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The material world of the early south on view at the Art Museums of Colonial Williamsburg
Powder Horn, Attributed to Jonathan Sarrazin, Charleston , South Carolina , 1762-1764. Cow horn. The Museum of Early Southern Decorative Arts. Courtesy of The Museum of Early Southern Decorative Arts.

WILLIAMSBURG, VA.- A groundbreaking exhibition examining the material culture of the early South from the 17th century through 1840—the first of its kind to include a wide variety of media—opened at the DeWitt Wallace Decorative Arts Museum, one of the Art Museums of Colonial Williamsburg, on February 14, 2014. A Rich and Varied Culture: The Material World of the Early South features a dozen categories of media and represent four geographic regions of the South. More than 400 objects have been drawn from the Colonial Williamsburg collections, those of 10 other institutions and 14 private collections. Many of the items in the exhibition are on public view for the first time in a museum setting. Like the culture they represent, the objects are diverse, chronologically telling the story of the region’s population as it expanded westward and southward toward the frontier.

“The early American South has long been depicted as a society that produced almost none of the objects used by its substantial populace. However, the opposite is true. Southern artists and artisans generated a vast body of material in virtually every medium. The abundance and diverse cultural resonance of these goods will be powerfully conveyed by the objects assembled for this exhibition,” said Ronald L. Hurst, the Colonial Williamsburg Foundation’s vice president for collections, conservation, and museums and its Carlisle H. Humelsine Chief Curator.

Featured in A Rich and Varied Culture are furniture, paintings, prints, metals (silver and pewter), ceramics, mechanical arts and arms, architectural elements, archaeological objects, rare books, maps, costumes and accessories and musical instruments. These objects are each receiving detailed, exhaustive research that sometimes challenges previous findings. In one example, a remarkable painting of Frances Parke Custis, on loan from Washington and Lee University, has recently been identified as the work of the Brodnax Limner, a little-known artist who worked in Virginia during the 1720s. Similarly, an elaborately decorated 1770s “dresser” or hutch was long thought to be a Pennsylvania product, but has proven instead to be the work of a Quaker cabinetmaker working in Chatham County, North Carolina.

While the majority of the objects and paintings in the exhibition come from the various collections of the Colonial Williamsburg Foundation, several sister institutions are also lending to this important undertaking in an example of unprecedented partnership. Chief among them is The Museum of Early Southern Decorative Arts (MESDA) at Old Salem Museums and Gardens in Winston-Salem, North Carolina, with which the Art Museums recently announced a five-year partnership; it is the largest lender with 39 objects. Other lenders include Drayton Hall, a Historic Site of the National Trust for Historic Preservation in Charleston, South Carolina; The Charleston Museum; Washington and Lee University in Lexington, Virginia; The Winterthur Museum, Garden, and Library in Winterthur, Delaware; Historic Charleston Foundation; Tennessee State Museum; the University of Tennessee’s Department of Anthropology and McClung Museum of Natural History and Culture; Marble Springs State Historic Site in Knoxville, Tennessee; and The President’s House Collection at The College of Williams & Mary in Williamsburg. Fourteen private collectors are also generously lending to the exhibition.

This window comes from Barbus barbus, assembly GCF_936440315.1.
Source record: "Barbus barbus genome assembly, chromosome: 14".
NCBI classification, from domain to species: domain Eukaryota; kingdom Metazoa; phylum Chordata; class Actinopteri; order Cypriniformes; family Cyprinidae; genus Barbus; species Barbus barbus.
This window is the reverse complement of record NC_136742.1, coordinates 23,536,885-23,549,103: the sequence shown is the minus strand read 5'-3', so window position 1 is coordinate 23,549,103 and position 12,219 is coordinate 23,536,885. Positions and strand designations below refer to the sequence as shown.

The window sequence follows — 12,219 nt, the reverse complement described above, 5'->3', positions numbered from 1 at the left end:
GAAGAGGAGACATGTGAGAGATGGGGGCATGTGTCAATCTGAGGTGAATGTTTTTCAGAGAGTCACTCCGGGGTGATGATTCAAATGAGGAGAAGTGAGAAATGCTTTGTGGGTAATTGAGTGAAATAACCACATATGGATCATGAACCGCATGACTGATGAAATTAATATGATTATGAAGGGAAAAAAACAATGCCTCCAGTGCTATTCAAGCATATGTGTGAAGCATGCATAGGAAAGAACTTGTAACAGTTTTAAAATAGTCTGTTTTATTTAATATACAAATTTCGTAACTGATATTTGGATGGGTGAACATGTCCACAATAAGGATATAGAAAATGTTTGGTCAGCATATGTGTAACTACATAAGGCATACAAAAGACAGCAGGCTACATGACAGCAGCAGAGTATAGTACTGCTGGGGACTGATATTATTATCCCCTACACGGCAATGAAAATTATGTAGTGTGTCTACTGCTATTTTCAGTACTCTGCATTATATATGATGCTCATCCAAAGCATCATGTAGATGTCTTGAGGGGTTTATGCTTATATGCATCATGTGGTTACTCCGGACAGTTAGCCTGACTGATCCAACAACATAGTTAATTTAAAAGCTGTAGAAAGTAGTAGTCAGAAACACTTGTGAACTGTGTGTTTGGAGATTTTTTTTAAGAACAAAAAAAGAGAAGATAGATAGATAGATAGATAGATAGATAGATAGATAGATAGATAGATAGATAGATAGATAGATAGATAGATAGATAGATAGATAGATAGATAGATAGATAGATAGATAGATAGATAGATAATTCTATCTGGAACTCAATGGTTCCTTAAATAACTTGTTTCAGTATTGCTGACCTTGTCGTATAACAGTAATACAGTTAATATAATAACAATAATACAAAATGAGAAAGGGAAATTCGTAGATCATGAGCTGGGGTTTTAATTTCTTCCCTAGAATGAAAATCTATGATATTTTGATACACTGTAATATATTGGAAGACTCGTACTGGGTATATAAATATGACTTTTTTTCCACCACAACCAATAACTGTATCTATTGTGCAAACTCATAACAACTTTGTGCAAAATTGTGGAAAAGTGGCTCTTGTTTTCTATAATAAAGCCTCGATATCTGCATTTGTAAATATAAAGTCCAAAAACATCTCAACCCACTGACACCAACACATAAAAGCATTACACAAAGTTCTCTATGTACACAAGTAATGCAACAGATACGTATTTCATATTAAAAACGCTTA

As visitors walk through the exhibition galleries, they will be transported to the Chesapeake region of coastal Maryland, Virginia and northeastern North Carolina. Next they will encounter the Carolina Low Country, reaching from southeastern North Carolina through coastal South Carolina and Georgia. Viewers then will confront works from the Backcountry South, including the western reaches of Maryland, Virginia, North Carolina and South Carolina, as well as West Virginia, the Georgia Piedmont and the states of Kentucky and Tennessee. A final section of the exhibition features works from the vital settlements along the Gulf Coast. In addition to objects and paintings made in these regions, the exhibition includes a selection of materials imported to the South from New England, the Middle Atlantic colonies, Great Britain, Germany and China.

“While many of the objects produced in the Chesapeake and the Carolina Low Country display a heavy reliance on British taste, the adventurous and entrepreneurial character of the ethnically diverse populations that migrated into the Backcountry is immediately apparent as one enters that section of the exhibition. These artisans produced highly sophisticated objects that exploited the availability of local materials, often profusely decorating them with motifs that reflect a wide array of cultural backgrounds,” observed Margaret Beck Pritchard, Colonial Williamsburg’s senior curator and curator of prints, maps and wallpapers.

A Rich and Varied Culture is curated by Mr. Hurst and Ms. Pritchard. Robert A. Leath, vice president of collections and research and chief curator at Old Salem Museums and Gardens, is consulting curator.

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